Anne Andrews, Salisbury, to Maria Grace Andrews, Portsmouth, Saturday, [30 May 1795].
I have risen somewhat early this morng with an intention to scribble a few lines to my beloved – We did not reach home till about five the past eveng & after meeting I felt too much fatigued to attempt writing –
I am sensible one of your first enquiries will be how I have been entertain’d on the preceeding days & I feel desirous of informg you but think I must defer it till I shall enjoy the pleasure of personal intercourse – let it suffice to declare that there was no allay to the most refined delight but that whh arose either from the weakness & infirmity of nature or the treachery of my own heart oh if we should ever join the general Assembly & Church of the firstborn whose names are written in heaven there shall be nothing to restrain our ardour nothing to embitter our joys – as the Poet sweetly says –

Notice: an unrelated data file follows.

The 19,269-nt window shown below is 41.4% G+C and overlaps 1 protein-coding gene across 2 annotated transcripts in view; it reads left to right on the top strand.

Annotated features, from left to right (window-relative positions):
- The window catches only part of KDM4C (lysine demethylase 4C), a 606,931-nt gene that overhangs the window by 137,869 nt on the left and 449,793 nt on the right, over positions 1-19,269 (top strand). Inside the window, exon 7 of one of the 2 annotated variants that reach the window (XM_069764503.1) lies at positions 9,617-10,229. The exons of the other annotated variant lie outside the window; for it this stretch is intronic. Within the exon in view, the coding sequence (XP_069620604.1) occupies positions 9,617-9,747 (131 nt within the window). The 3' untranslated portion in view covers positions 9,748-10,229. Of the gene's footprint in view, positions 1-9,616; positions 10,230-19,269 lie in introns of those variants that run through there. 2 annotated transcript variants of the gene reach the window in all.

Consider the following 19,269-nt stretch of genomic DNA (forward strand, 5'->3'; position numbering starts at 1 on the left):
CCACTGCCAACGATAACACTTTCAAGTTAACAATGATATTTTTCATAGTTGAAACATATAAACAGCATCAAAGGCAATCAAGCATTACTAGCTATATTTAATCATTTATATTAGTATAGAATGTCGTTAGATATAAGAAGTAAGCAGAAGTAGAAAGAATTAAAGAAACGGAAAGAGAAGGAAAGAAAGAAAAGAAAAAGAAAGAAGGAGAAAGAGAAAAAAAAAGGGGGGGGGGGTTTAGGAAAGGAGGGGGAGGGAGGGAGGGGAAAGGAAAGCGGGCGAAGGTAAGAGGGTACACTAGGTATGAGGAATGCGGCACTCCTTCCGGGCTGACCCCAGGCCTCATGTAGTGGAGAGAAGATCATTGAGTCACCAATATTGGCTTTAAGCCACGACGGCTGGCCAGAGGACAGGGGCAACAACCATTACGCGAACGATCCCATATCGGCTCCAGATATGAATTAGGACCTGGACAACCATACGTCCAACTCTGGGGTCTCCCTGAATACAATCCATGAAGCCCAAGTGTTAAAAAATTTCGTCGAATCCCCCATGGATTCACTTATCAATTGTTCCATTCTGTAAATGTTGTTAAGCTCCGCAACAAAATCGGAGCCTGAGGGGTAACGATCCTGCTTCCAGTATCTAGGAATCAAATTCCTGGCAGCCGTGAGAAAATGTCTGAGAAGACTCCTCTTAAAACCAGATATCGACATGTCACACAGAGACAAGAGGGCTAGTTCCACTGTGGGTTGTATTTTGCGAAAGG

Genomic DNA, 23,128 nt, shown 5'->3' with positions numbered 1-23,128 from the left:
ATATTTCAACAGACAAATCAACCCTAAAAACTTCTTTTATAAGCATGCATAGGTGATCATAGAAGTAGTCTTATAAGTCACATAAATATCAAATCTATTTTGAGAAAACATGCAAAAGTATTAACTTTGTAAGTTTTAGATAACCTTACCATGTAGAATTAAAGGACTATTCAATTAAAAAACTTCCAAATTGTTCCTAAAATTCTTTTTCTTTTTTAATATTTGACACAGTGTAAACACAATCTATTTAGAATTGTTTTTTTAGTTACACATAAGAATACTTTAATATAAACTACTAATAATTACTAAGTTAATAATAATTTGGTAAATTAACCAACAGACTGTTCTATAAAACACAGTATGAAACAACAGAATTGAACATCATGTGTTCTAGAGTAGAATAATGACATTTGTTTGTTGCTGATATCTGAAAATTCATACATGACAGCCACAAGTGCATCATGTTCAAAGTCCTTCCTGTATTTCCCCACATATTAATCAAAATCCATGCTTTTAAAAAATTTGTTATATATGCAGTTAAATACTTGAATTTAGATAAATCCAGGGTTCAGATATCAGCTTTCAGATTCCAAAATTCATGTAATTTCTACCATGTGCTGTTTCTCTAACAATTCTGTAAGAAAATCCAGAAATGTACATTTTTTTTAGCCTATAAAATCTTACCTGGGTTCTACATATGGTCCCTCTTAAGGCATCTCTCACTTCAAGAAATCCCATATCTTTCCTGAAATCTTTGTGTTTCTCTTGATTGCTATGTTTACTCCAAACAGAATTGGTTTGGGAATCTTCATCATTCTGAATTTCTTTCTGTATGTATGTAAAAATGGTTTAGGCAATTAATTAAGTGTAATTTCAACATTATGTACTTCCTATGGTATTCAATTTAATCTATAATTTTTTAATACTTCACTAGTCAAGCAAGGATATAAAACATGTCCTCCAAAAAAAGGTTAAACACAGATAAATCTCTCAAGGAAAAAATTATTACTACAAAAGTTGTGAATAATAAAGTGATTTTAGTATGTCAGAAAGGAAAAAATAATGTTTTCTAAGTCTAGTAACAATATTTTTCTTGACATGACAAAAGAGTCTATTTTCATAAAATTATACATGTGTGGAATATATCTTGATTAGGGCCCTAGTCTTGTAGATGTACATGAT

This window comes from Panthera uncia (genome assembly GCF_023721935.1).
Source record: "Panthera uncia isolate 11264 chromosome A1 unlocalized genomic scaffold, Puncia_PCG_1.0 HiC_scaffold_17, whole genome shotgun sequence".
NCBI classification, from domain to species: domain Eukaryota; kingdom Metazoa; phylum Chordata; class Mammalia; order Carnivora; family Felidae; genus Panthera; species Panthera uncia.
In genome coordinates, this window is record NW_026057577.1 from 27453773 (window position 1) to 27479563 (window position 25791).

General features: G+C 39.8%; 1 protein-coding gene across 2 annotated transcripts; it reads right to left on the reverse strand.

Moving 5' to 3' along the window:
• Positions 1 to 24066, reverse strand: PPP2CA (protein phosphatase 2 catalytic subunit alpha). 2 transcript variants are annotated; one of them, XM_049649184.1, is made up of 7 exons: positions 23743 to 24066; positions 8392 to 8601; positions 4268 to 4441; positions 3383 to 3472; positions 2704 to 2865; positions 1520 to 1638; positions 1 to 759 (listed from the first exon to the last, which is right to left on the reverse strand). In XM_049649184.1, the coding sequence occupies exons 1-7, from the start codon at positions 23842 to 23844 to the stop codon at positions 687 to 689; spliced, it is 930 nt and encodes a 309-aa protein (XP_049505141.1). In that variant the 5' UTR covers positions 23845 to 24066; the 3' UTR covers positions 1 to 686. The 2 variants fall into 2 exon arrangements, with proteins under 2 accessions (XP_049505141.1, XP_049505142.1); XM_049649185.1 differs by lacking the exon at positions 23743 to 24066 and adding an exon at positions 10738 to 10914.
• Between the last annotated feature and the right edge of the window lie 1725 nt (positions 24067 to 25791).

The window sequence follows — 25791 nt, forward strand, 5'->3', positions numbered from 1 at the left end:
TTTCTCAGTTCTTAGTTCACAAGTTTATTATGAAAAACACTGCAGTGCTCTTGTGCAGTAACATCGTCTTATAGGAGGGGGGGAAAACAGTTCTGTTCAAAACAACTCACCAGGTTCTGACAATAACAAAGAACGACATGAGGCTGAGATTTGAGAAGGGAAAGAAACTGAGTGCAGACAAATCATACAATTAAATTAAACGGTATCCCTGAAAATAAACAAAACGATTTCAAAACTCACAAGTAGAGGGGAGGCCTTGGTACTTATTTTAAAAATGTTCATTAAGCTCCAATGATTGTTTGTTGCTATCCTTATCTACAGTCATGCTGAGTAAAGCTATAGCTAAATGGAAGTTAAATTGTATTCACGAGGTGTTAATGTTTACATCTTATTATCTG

No Sin shall clog our winged zeal
Or cool our burning love.
I find it is near Seven so must close however unwillingly – do remember me with the tenderest affection to dr Mrs Saffery tell her I should be glad if time permitted to answer her kind & welcome Letter – but as it is hope she will excuse it – Mrs Marsh who is return’d from Lymington in consequence of the late awful Providence whh you will learn by Mr Saffery begs love to Mrs S– & yourself other friends would be remember’d our Hannah in particular
Affectionate respects to Mrs Horsey &c
Text: Reeves Collection, Box 14.1.(k.), Bodleian Library, Oxford. Address: Miss Andrews | favor’d by M.r Davis. No postmark, no location; for a fully annotated text of this letter, see Timothy Whelan, gen. ed., Nonconformist Women Writers, 1720-1840 (London: Pickering & Chatto, 2011), vol. 6, p. 99.